episode 4

air fresheners

Who tells us what clean should smell of?
Who knows what is in the fragrances used?
Do we need to surround ourselves with yet more chemicals, especially when their necessity is questionable?

In this episode we focus on understanding chemicals, risk assessment and policy 

Pleasant smells have always been desirable – from artefacts found in Egyptian tombs to automatic sprays in public toilets today (OK, may be not those!). Fragrances used to be made entirely of natural ingredients like flowers, barks, deer musk and whale vomit (yup!). Over time more synthetic versions have been produced.

We have many types of air fresheners – sprays, plug-ins, gels, candles, plug ins, incense…if they use already regulated chemicals, like known toxic chemicals or allergens, the labels on the packaging need to disclose these. But if they are not known already, we need to wait till some harm is detected.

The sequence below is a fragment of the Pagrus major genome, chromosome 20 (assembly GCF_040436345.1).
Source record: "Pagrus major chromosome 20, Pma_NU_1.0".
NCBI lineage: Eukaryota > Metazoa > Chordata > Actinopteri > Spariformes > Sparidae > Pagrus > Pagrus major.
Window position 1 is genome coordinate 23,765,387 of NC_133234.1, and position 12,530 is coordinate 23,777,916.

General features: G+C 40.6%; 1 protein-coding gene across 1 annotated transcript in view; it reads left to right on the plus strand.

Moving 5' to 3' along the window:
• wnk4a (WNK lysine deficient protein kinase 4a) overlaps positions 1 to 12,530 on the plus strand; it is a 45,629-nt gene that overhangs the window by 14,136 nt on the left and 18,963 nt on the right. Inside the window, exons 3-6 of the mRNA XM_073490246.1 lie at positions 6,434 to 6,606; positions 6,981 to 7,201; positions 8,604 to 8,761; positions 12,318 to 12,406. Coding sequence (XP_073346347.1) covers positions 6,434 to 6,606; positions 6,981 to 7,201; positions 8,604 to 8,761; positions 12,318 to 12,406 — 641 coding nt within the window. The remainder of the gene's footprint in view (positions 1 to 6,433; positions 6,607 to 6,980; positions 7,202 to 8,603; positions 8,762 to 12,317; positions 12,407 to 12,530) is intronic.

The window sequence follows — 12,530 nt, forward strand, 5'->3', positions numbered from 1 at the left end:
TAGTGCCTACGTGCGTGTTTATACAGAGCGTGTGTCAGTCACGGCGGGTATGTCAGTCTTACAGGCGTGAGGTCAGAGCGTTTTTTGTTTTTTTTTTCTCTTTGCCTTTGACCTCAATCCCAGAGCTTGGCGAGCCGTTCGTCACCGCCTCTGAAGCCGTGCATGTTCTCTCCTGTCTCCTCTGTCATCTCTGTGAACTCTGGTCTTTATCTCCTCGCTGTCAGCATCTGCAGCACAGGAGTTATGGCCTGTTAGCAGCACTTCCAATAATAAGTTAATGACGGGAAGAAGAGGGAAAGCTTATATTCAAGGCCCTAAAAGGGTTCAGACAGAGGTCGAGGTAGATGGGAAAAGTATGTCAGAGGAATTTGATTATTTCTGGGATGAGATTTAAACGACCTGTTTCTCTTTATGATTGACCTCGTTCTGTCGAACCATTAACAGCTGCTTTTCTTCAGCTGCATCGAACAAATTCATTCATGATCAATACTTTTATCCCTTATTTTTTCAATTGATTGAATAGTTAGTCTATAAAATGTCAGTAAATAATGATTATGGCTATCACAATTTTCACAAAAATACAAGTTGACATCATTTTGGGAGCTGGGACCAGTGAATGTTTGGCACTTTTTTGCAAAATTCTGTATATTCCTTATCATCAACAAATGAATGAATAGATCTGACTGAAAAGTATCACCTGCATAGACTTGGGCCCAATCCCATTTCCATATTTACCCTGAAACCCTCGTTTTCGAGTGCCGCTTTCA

The entire world, including our bodies, are made of chemicals. But we don’t understand the potential impacts of all sorts of different chemicals in air, water, surfaces that we surround ourselves with – whether they are synthetic or natural. Some are useful and inevitable but the need for others are questionable.

We are not saying don’t use air fresheners – thoughtful use of products that make you happy is reasonable but perhaps pause a little before you reach for the next one. Listen to find out how we can use coffee, lemon, house plants, baking soda and, our favourite, vinegar, instead!

Thea Sletten, Principal Consultant at eftec (Economics For The Environment Consultancy), who is a specialist in chemicals policy and risk assessment, is our guest. 

*** The views we and our guests express in this podcast are our own ***

further resources

Dive into the data 

Dutch National Institute for Public Health and the Environment, 2009. The Presence Of Fragrance Allergens In Scented Consumer Products. Bilthoven: RIVM.


True Test, 2012. Patient Information: Fragrance Mix. Your TRUE TEST® indicates that you have a contact allergy to fragrance mix. Denmark: Smart Practice.